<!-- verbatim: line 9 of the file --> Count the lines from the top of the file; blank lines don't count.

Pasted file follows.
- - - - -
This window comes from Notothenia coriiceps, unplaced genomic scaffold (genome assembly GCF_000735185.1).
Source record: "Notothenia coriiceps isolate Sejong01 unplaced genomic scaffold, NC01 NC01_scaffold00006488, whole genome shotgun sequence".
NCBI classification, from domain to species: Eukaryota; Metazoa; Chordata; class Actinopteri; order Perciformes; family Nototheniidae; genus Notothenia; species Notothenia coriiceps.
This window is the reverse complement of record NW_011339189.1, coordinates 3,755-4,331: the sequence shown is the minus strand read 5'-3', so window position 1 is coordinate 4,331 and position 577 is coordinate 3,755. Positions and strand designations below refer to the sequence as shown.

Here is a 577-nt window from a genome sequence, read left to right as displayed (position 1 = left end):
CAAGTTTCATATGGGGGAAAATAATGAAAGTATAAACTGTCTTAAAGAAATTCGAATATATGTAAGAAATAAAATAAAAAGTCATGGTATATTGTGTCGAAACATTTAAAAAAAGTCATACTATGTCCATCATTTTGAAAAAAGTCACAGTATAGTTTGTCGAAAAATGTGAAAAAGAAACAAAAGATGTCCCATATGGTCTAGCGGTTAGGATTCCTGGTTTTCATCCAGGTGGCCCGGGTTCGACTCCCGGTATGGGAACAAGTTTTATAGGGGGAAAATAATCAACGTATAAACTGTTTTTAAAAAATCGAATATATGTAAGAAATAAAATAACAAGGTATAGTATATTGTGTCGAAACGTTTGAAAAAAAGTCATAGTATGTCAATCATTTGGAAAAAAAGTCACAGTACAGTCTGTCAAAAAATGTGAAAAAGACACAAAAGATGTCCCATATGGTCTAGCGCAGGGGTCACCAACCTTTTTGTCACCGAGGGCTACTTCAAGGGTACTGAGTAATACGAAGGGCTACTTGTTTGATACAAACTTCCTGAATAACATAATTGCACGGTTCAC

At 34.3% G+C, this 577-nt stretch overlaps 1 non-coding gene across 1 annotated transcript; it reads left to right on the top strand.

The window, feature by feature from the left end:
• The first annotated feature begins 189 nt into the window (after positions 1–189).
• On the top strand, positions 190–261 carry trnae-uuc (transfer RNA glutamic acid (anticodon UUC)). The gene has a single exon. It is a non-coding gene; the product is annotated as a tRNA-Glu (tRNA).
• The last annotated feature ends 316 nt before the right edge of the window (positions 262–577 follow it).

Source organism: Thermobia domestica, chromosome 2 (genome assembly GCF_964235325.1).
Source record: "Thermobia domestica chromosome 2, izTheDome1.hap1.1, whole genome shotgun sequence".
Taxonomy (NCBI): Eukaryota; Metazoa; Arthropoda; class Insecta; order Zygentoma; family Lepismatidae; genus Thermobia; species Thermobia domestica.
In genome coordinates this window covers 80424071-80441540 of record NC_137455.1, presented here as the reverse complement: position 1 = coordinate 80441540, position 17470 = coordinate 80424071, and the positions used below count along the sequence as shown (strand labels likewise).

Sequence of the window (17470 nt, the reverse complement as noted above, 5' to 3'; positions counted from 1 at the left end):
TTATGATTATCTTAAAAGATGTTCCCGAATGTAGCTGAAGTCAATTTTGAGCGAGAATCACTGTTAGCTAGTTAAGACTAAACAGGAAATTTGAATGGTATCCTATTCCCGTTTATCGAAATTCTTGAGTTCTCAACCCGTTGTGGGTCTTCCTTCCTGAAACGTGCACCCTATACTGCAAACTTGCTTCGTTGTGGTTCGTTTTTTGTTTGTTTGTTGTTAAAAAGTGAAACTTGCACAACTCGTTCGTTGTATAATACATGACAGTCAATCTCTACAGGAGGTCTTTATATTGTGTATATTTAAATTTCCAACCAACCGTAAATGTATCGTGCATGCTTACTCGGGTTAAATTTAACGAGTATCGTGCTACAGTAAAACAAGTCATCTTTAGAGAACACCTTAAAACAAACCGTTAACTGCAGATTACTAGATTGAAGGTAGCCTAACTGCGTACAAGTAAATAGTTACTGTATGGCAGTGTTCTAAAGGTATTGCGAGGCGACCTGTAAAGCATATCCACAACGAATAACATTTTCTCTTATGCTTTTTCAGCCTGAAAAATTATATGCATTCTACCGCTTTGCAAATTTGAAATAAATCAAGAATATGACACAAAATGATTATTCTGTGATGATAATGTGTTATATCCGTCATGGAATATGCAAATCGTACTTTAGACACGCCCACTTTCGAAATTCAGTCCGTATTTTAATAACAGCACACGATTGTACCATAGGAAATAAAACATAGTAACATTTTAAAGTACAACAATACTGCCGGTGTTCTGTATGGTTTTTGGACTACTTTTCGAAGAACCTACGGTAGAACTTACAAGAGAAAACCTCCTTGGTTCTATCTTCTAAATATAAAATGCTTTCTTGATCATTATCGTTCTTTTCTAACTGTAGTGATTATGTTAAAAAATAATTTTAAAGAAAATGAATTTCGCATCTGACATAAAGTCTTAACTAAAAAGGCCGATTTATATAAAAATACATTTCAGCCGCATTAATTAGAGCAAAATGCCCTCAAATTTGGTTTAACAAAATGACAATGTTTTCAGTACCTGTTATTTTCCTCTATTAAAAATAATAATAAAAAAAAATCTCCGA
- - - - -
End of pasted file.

• The first annotated feature begins 189 nt into the window (after positions 1–189).